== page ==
Two high-ranking NYPD officers were placed on modified duty and two others were transferred amid a federal investigation into potential violations of conflict of interest rules and federal criminal laws, Commissioner Bill Bratton announced Thursday.
Deputy Inspector James Grant, head the Upper East Side's 19th Precinct, was stripped of his badge and gun Thursday, according to the NYPD. The decision came after the New York Post reported that the FBI was investigating claims that Grant had accepted diamonds and cash from a Brooklyn businessman.
Deputy Chief Michael Harrington was also placed on modified duty, while Deputy Chief David Colon and Deputy Chief Eric Rodriguez were transferred because of the investigation, Bratton said.
'“This is not a particularly good day for the department,” Bratton said.
NYPD Captain's Endowment Association President Roy Richter defended the officers Thursday in a statement to the Daily News.
"The personnel moves today are traumatic for any member of the NYPD and especially for those who hold senior leadership roles. The allegations contained in media reports tarnish the unblemished career records of those named,” Richter said.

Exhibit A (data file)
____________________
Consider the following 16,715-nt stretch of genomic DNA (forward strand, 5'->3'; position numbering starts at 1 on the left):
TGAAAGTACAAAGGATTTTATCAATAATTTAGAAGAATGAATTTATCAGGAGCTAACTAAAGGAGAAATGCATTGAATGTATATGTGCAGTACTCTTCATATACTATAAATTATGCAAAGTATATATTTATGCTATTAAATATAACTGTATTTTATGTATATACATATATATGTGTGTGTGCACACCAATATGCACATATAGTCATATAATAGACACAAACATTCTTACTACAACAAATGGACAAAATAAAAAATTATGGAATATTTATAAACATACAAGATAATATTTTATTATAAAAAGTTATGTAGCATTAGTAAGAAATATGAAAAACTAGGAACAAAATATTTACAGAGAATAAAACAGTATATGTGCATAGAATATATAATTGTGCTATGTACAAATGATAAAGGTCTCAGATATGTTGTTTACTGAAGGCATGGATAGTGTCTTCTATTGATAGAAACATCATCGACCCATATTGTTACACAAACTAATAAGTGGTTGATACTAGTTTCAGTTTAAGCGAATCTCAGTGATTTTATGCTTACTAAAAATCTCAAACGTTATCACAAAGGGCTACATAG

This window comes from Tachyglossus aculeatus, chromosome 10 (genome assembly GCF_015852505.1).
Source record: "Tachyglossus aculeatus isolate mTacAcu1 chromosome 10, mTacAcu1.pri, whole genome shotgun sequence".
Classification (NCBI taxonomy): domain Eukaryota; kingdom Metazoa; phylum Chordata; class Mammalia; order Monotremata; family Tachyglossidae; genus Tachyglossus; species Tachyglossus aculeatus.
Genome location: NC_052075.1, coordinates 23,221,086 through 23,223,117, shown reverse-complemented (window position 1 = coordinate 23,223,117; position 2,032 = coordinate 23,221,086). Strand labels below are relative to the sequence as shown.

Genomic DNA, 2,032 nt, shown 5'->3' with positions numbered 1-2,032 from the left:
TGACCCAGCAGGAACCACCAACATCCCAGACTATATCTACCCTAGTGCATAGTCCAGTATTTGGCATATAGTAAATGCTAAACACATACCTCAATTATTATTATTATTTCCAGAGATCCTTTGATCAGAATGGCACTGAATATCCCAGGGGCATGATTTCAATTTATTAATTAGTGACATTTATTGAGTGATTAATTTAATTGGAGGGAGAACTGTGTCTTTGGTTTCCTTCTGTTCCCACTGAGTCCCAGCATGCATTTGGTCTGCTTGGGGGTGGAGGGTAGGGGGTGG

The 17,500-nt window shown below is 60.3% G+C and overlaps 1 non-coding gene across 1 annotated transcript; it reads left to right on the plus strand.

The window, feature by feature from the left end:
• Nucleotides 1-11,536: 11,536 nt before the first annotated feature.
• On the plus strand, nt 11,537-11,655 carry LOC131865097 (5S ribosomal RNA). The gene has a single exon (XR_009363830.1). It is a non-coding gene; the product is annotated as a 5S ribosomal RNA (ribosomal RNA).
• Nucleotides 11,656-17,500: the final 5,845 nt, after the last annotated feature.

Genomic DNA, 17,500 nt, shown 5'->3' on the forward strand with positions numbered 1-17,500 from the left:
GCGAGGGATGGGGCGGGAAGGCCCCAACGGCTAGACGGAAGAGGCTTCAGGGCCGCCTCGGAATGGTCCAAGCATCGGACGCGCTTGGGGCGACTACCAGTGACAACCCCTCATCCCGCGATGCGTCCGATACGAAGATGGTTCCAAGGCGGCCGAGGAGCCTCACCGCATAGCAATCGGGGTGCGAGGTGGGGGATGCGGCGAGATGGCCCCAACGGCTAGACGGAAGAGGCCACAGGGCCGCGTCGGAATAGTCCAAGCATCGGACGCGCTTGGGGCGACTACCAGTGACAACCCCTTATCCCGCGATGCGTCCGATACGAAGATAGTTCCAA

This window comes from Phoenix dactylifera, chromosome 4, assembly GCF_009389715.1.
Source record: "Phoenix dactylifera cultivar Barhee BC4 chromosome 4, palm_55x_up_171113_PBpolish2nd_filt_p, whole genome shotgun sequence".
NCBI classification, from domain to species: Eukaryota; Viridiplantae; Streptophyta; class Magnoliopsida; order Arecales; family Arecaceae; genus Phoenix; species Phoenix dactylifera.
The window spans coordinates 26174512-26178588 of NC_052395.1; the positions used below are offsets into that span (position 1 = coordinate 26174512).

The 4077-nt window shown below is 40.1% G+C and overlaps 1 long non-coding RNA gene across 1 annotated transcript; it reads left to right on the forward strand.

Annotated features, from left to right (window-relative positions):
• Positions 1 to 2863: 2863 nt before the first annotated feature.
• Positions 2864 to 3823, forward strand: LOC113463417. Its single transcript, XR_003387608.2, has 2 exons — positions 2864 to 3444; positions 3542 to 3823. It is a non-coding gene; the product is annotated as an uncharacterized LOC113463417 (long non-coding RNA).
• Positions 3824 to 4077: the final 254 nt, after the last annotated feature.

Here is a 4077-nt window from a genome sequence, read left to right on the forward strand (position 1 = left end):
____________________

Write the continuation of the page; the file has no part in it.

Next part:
The investigation was launched by the NYPD at the end of 2013. The FBI and Justice Department joined the ongoing inquiry in early 2014, Bratton said.
The Post, citing sources, reported that Grant allegedly accepted cash and diamonds from Brooklyn businessman Jeremy Reichberg in exchange for security. Grant allegedly accompanied Reichberg from local airports after overseas trips to collect diamonds, according to the Post's sources.
Grant's lawyer, John Meringolo, told NBC 4 New York that he denies the allegations.
The Post further reported that Reichberg, along with Manhattan real estate investor Jona Rechnitz, offered overseas trips and other gifts to law enforcement officials.
The FBI probe allegedly extends to 20 members of the NYPD, Corrections Officers' Benevolent Association leader Norman Seabrook and former NYPD Chief of Department Philip Banks, the Post reported.
Banks maintains he did not knowingly break the law while employed by the NYPD.
“It does not appear that Mr. Banks, either while employed by the New York City Police Department or after he retired, was involved in any intentional criminal conduct," Banks' lawyer, Ben Brafman, told the Post.
Seabrook, who reportedly traveled with Rechnitz and Reichberg to Israel also maintains his relationship with the businessmen was not illegal.
“There is no quid pro quo. There’s nothing [the FBI] could say Norman did wrong,’’ he told the Post, referring to himself.
On Thursday, an representative for Seabrook declined to comment on the allegations to NBC 4 New York.